Boost maize yield by treating suffering soils

Maize growers could produce an extra 7.4t/ha (3t/acre) through better soil management, farmers attending a recent DairyCo discssion group were told.

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With maize worth £30/t, that could boost incomes by £222/ha (£90/acre). However, many soils are now too wet to travel on, so what can farmers really do to improve them?

Richard Smith, principal land quality officer at the Environment Agency, reckons extreme circumstances warrant urgent action. Speaking at the discussion group near Frome, Somerset, Mr Smith said farmers should subsoil compacted fields now to reduce runoff and erosion, even if it meant further remedial work in the spring.

“The water table isn’t as high as people think – it is a common mistake that farmers are making at the moment, They see water lying on top of the soil and think it’s saturated.” However, two appalling years meant many fields were badly compacted, preventing water from infiltrating soil, and damaging crop growth, he added. Many soils were actually dry underneath compacted layers.

The first step to improving soil quality, and therefore yields, was to dig a few test holes across fields to ascertain whether compaction was an issue, said Mr Smith. “When soil is compacted, the crop’s just growing in the top of the soil, which isn’t maximising its potential.”

Farmers should also look out for anaerobic, dark-coloured layers which may have been caused by ploughing slurry into wet conditions and would also prevent root growth.

Once producers found the depth of any compaction, they could then either plough or subsoil to remove it – but badly compacted or anaerobic soils may require annual subsoiling to produce significant improvements.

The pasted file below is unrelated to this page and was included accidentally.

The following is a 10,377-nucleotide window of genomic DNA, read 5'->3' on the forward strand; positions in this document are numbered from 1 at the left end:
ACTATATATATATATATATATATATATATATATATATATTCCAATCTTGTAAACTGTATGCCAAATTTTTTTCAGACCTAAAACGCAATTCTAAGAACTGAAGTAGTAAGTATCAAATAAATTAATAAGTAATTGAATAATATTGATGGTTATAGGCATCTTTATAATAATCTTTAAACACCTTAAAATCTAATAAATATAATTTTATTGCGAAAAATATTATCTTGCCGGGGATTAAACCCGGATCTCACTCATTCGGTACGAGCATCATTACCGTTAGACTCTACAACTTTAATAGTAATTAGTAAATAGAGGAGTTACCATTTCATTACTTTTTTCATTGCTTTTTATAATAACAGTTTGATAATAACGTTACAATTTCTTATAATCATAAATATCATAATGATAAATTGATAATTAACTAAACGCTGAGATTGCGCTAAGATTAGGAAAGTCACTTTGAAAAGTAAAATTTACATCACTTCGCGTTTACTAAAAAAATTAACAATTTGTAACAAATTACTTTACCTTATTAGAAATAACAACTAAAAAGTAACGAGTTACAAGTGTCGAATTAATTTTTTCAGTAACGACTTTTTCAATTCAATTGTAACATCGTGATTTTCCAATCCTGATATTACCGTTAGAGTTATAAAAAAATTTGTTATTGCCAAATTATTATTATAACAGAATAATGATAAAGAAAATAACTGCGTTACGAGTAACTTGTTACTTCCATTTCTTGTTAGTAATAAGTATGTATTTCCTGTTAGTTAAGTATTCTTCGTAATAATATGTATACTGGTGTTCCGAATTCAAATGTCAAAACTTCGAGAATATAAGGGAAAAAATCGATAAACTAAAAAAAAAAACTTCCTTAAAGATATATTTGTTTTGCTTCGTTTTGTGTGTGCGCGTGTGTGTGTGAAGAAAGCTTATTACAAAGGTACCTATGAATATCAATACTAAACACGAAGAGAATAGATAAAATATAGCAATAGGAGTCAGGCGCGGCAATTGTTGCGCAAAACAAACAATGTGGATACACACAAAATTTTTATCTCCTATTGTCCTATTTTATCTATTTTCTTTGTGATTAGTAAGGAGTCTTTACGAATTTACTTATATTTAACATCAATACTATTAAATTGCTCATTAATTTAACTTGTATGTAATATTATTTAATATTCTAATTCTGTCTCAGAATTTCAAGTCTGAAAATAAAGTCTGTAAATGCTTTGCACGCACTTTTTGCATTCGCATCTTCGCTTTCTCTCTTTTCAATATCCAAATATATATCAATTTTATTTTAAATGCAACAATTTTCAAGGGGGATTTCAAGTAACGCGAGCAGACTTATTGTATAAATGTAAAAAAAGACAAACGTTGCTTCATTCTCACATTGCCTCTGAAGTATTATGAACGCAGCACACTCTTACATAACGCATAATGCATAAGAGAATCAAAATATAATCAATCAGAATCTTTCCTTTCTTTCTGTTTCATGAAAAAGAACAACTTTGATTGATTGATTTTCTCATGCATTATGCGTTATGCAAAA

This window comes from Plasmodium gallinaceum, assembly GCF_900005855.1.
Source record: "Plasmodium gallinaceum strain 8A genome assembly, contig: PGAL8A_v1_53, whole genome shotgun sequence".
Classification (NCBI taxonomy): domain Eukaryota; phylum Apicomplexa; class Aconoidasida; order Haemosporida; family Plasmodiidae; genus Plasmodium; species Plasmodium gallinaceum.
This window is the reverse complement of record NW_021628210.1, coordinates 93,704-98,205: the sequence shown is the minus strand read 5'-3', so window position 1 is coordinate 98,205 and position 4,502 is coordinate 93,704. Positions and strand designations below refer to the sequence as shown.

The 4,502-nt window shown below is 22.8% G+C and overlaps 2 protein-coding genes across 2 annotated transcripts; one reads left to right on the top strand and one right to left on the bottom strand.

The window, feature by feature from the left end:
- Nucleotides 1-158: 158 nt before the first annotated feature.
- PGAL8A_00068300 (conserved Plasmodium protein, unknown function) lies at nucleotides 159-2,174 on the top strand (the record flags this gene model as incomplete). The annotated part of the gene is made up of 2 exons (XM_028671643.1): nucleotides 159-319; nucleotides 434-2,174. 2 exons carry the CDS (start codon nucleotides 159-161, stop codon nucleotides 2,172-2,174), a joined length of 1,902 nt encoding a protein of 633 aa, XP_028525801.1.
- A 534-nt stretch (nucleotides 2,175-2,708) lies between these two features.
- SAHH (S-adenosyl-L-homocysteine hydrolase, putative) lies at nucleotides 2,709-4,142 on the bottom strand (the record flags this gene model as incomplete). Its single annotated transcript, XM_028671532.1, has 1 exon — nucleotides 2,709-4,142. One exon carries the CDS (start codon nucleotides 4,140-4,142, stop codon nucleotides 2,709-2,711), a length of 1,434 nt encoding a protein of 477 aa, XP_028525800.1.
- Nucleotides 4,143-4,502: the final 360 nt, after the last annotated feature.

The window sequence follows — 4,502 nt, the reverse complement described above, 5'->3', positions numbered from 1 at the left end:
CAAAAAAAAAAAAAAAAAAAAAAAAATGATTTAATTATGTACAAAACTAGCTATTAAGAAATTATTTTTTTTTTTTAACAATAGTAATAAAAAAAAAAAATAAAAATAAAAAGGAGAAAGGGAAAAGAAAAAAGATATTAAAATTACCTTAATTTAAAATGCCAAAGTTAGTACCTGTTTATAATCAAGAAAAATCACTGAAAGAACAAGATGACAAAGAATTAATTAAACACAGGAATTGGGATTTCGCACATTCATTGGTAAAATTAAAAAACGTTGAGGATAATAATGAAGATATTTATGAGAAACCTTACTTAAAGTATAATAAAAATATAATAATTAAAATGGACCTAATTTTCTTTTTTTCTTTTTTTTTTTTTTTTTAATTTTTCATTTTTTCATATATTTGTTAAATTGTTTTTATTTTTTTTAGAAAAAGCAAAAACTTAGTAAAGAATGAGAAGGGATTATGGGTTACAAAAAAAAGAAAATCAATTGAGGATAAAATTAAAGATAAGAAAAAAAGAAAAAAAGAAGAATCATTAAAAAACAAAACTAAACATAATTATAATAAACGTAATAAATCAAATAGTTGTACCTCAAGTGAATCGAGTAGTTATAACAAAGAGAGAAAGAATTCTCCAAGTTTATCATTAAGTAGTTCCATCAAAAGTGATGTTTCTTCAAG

Neil Darwent, who hosted the event at Walk Farm, Withiam Friary, reckoned he could boost maize yields from about 35t/ha (14t/acre) to 42t/ha (17t/acre) if he could improve soil sufficiently. Following two wet years, his clay soil was badly compacted in places, and suffered some surface runoff following heavy rains.

The key problem for many farms on heavy land was the lack of government support for land drains over the past 20 years, said Mr Smith. “I think the main reason we’ve got so many flooding problems at the moment is because we’ve got no land drainage – you can’t blame farmers for that.”

Stone-filled land drains, which last about 20 years, would cost about £4800/ha (£1943/acre) to install, said Piers Badnell, south-west extension officer for DairyCo. Farmers would, therefore, not recuperate the expenditure for another 22 years, although they could benefit from an uplift in land value, he added.

“Soil-filled drains would be cheaper, at around £2880/ha (£1134/acre), resulting in a payback period of about 13 years. However, it is not clear whether fields would produce a full yield response for all that time.”

Another alternative could be mole ploughing, at a cost of just £74/ha (£30/acre). “Even if this only improves yields by half the anticipated 7.4t/ha (3t/acre) this would pay for itself in the first year alone.”

Other options included novel cropping and subsoiling. Mr Darwent planned to plough then subsoil his fields to improve the drainage and soil structure, and then plant turnips, spring oats, forage rape or red clover, according to the field rotation. These would help to dry out soil, while tap roots would pierce the compacted layers, improving soil structure.

“It is a vicious circle,” said Mr Smith. “Once you get compaction it’s a spiral and it gets worse and worse.” However, the same was true of the upward spiral on good soil, whereby deep roots produced heavy crops and more sustainable field use.